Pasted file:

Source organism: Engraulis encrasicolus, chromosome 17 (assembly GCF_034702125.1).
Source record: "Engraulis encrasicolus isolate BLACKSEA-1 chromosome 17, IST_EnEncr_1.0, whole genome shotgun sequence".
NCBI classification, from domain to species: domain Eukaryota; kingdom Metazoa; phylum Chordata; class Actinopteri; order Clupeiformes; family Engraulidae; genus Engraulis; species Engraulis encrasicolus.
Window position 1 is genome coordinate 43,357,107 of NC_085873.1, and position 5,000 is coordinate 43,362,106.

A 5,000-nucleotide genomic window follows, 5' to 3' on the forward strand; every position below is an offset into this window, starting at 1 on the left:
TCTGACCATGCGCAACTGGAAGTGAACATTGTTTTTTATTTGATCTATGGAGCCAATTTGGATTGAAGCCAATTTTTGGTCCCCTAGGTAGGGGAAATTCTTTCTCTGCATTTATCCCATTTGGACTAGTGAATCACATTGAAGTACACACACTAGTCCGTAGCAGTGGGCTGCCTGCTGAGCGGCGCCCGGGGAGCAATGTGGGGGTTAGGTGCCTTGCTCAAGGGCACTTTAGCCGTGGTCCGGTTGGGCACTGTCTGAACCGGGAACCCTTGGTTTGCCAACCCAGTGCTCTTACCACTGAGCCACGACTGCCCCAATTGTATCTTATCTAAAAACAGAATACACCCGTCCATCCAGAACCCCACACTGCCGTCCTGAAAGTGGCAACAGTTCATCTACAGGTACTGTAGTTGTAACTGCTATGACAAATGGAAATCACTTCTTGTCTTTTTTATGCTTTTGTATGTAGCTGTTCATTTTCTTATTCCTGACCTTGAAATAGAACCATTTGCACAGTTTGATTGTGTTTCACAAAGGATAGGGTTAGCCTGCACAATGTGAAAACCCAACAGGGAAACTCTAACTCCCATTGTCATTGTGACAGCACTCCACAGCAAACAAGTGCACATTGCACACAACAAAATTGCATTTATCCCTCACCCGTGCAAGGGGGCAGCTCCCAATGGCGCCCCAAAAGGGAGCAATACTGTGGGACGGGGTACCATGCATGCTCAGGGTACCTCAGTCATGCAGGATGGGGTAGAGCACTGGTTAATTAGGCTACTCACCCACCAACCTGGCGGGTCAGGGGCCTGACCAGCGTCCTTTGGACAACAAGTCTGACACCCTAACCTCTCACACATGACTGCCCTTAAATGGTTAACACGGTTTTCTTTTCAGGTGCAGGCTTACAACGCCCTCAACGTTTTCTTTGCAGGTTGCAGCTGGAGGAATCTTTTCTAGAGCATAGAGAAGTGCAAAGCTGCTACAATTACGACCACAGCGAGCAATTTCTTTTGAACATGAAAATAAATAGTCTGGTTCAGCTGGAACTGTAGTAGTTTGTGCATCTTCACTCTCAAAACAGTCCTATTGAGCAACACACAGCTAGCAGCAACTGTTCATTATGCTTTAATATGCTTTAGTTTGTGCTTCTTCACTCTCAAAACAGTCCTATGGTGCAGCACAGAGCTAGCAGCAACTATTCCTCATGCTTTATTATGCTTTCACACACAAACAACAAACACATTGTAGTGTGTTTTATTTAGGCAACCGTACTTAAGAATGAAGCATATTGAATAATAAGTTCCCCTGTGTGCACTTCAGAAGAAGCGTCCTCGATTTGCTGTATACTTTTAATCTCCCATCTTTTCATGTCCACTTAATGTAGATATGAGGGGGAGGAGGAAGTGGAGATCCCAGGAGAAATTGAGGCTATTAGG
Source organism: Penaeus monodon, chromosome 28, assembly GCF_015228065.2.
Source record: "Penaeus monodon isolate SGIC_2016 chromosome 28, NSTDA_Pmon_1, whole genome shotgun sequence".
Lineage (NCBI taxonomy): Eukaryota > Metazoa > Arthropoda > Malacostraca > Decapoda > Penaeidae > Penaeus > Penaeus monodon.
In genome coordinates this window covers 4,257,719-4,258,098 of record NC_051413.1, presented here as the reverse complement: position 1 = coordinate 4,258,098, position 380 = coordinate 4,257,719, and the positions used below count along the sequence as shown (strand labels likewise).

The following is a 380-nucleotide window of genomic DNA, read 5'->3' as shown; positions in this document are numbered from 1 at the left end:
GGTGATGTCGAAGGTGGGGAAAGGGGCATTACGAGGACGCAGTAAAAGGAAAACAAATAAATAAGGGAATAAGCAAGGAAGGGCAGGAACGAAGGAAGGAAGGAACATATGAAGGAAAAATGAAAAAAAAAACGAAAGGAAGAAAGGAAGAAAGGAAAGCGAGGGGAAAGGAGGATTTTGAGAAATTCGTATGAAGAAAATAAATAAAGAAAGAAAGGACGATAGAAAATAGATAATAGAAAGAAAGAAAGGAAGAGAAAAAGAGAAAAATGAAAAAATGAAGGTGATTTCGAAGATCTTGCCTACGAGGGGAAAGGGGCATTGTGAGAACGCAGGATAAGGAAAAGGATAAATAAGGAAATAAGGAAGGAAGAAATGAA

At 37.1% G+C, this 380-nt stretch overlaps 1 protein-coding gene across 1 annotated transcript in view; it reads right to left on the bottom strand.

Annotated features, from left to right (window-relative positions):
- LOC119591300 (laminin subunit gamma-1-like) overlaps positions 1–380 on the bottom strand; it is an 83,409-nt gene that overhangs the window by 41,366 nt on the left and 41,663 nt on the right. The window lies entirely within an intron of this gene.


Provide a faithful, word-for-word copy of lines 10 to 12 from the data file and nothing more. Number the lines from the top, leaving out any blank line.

In genome coordinates this window covers 4,257,719-4,258,098 of record NC_051413.1, presented here as the reverse complement: position 1 = coordinate 4,258,098, position 380 = coordinate 4,257,719, and the positions used below count along the sequence as shown (strand labels likewise).

The following is a 380-nucleotide window of genomic DNA, read 5'->3' as shown; positions in this document are numbered from 1 at the left end:
GGTGATGTCGAAGGTGGGGAAAGGGGCATTACGAGGACGCAGTAAAAGGAAAACAAATAAATAAGGGAATAAGCAAGGAAGGGCAGGAACGAAGGAAGGAAGGAACATATGAAGGAAAAATGAAAAAAAAAACGAAAGGAAGAAAGGAAGAAAGGAAAGCGAGGGGAAAGGAGGATTTTGAGAAATTCGTATGAAGAAAATAAATAAAGAAAGAAAGGACGATAGAAAATAGATAATAGAAAGAAAGAAAGGAAGAGAAAAAGAGAAAAATGAAAAAATGAAGGTGATTTCGAAGATCTTGCCTACGAGGGGAAAGGGGCATTGTGAGAACGCAGGATAAGGAAAAGGATAAATAAGGAAATAAGGAAGGAAGAAATGAA